At sentencing, the court overruled the defense objection to the three-level adjustment for the substantial risk created by the offense conduct (ECF No. 103 at 3-13). It also overruled the request for a minor role adjustment, finding that Hoehn was an active participant in the cooking that was taking place in the hotel room (ECF No. 103 at 13-14). The court sentenced Hoehn to a total term of 331-months imprisonment, which was comprised of concurrent terms of 211-months imprisonment on Counts One and Two, followed by the consecutive mandatory minimum 120-months imprisonment on Count Three (ECF No. 103 at 18-19). Hoehn was also ordered to pay restitution jointly and severally with co-defendant Rainer in the amount of $10, 576.02 to the owner of the hotel and its insurance company for damage to the room (ECF No. 103 at 20).[3]

         Hoehn raised two issues on appeal, which were ultimately unsuccessful (ECF No. 108). She first claimed that the district court erred in denying her motion for judgment of acquittal on Count Three, because she did not actively possess the shotgun found in the hotel room and, she argued, the evidence was insufficient to show that she constructively possessed it. The Eleventh Circuit disagreed (ECF No. 108 at 2-5). Hoehn also challenged, for the first time, the quantity of drugs attributed to her. The appellate court found no plain error and affirmed (ECF No. 108 at 5-9).

         While the instant motion to vacate was pending, the district court reduced Hoehn's total term of imprisonment from 331 to 289-months imprisonment as a result of Amendment 782 to the Sentencing Guidelines, pursuant to 18 U.S.C. § 3582 (ECF Nos. 111, 125, 126).

         In the present motion, Hoehn separates her claims into eight often overlapping claims for relief, each assailing some aspect of trial or appellate counsel's performance. The Government opposes the motion in its entirety. Hoehn has also filed two addenda to her motion, citing more recent authority.


         General Standard of Review

         Collateral review is not a substitute for direct appeal, and therefore the grounds for collateral attack on final judgments pursuant to ' 2255 are extremely limited. A prisoner is entitled to relief under section 2255 if the court imposed a sentence that (1) violated the Constitution or laws of the United States, (2) exceeded its jurisdiction, (3) exceeded the maximum authorized by law, or (4) is otherwise subject to collateral attack. See 28 U.S.C. § 2255(a); McKay v. United States, 657 F.3d 1190, 1194 n.8 (11th Cir. 2011). “Relief under 28 U.S.C. § 2255 'is reserved for transgressions of constitutional rights and for that narrow compass of other injury that could not have been raised in direct appeal and would, if condoned, result in a complete miscarriage of justice.'” Lynn v. United States, 365 F.3d 1225, 1232 (11th Cir. 2004) (citations omitted). The “fundamental miscarriage of justice” exception recognized in Murray v. Carrier, 477 U.S. 478, 496 (1986), provides that it must be shown that the alleged constitutional violation “has probably resulted in the conviction of one who is actually innocent . . . .”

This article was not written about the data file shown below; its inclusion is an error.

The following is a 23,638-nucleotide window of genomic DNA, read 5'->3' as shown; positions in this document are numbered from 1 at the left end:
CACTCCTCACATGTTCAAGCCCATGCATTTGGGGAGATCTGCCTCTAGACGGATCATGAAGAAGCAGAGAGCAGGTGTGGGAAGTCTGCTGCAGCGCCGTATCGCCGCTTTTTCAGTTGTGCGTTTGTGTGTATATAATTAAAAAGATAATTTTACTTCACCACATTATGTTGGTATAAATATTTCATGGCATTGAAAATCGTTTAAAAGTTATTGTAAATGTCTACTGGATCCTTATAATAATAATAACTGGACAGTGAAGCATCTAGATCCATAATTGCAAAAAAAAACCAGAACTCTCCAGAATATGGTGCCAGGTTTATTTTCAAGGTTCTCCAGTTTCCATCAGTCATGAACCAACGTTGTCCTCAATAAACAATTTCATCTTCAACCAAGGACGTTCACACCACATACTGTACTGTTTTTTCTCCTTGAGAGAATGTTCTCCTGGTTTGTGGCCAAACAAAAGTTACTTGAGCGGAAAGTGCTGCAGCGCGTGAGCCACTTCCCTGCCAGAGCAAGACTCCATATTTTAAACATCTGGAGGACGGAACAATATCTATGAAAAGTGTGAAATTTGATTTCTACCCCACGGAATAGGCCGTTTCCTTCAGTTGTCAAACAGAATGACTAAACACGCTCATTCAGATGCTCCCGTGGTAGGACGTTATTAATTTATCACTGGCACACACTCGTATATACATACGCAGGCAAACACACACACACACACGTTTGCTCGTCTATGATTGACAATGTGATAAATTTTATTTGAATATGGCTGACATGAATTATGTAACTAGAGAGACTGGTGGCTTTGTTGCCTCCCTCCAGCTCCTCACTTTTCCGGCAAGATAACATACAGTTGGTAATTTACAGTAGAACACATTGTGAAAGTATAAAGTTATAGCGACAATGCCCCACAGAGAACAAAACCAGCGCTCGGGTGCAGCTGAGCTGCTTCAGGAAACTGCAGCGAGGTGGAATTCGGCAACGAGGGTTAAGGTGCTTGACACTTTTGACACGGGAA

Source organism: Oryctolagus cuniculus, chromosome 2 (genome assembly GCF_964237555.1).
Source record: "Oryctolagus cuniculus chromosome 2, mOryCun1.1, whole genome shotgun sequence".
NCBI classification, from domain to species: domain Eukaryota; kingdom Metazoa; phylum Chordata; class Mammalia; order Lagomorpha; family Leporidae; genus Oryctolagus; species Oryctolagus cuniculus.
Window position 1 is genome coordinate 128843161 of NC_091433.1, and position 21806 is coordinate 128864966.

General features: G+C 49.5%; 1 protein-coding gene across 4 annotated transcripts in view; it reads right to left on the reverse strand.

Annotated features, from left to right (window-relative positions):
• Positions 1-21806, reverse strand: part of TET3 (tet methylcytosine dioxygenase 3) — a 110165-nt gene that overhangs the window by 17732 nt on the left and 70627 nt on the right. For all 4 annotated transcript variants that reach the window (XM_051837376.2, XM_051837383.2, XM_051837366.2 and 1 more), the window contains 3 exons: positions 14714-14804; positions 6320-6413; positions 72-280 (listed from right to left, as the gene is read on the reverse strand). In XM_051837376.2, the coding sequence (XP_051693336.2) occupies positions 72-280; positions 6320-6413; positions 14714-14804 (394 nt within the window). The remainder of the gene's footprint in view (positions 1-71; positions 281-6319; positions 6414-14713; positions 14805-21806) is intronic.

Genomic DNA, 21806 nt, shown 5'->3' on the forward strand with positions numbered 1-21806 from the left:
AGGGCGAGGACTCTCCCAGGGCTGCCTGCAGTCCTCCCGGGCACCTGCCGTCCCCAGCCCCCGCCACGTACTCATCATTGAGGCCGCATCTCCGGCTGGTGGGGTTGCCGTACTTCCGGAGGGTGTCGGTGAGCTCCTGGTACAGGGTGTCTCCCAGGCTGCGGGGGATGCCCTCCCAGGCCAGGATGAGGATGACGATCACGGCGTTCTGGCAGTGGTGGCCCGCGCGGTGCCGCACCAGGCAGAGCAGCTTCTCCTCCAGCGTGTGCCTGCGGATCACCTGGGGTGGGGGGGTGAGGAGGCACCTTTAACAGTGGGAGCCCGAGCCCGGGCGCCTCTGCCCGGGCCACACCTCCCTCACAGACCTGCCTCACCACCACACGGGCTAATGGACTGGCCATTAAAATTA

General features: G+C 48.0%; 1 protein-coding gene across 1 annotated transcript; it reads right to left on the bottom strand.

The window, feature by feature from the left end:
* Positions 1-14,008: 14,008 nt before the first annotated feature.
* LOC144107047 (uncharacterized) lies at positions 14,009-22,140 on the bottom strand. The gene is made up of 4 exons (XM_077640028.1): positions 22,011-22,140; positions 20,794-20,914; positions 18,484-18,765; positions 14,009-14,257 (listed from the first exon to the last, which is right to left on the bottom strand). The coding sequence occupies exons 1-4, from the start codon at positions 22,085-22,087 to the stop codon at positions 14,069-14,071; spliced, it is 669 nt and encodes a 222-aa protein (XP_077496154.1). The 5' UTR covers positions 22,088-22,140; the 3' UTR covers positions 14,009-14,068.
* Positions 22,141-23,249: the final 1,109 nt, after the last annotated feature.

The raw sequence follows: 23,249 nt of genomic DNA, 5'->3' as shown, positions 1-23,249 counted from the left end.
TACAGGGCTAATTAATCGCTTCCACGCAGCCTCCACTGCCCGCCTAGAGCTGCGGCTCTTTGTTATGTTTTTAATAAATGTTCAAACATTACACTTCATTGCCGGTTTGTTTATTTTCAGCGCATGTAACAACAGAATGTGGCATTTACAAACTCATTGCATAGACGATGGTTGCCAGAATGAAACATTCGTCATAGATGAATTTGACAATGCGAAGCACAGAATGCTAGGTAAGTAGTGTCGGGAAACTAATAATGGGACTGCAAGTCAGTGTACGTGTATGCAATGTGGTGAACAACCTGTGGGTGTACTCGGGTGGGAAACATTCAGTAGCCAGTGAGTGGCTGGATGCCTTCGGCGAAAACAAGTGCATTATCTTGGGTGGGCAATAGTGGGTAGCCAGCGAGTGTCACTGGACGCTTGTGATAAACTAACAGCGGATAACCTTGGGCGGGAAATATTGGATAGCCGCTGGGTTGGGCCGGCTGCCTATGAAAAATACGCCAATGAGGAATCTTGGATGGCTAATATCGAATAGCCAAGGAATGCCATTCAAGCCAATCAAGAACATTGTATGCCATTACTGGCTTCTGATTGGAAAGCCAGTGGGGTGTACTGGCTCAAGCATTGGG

The law is well established that a district court need not reconsider issues raised in a section 2255 motion which have been resolved on direct appeal. Stoufflet v. United States, 757 F.3d 1236, 1239 (11th Cir. 2014); Rozier v. United States, 701 F.3d 681, 684 (11th Cir. 2012); United States v. Nyhuis, 211 F.3d 1340, 1343 (11th Cir. 2000); Mills v. United States, 36 F.3d 1052, 1056 (11th Cir. 1994). Once a matter has been decided adversely to a defendant on direct appeal, it cannot be re-litigated in a collateral attack under section 2255. Nyhuis, 211 F.3d at 1343 (quotation omitted). Broad discretion is afforded to a court's determination of whether a particular claim has been previously raised. Sanders v. United States, 373 U.S. 1, 16 (1963) (“identical grounds may often be proved by different factual allegations . . . or supported by different legal arguments . . . or couched in different language . . . or vary in immaterial respects”).

         Because a motion to vacate under section 2255 is not a substitute for direct appeal, issues which could have been raised on direct appeal are generally not actionable in a section 2255 motion and will be considered procedurally barred. Lynn, 365 F.3d at 1234B35; Bousley v. United States, 523 U.S. 614, 621 (1998); McKay v. United States, 657 F.3d 1190, 1195 (11th Cir. 2011). An issue is “'available' on direct appeal when its merits can be reviewed without further factual development.” Lynn, 365 F.3d at 1232 n.14 (quoting Mills, 36 F.3d at 1055). Absent a showing that the ground of error was unavailable on direct appeal, a court may not consider the ground in a section 2255 motion unless the defendant establishes (1) cause for not raising the ground on direct appeal, and (2) actual prejudice resulting from the alleged error, that is, alternatively, that she is “actually innocent.” Lynn, 365 F.3d at 1234; Bousley, 523 U.S. at 622 (citations omitted). To show cause for procedural default, a defendant must show that “some objective factor external to the defense prevented [him] or his counsel from raising his claims on direct appeal and that this factor cannot be fairly attributable to [defendant's] own conduct.” Lynn, 365 F.3d at 1235. A meritorious claim of ineffective assistance of counsel can constitute cause. See Nyhuis, 211 F.3d at 1344.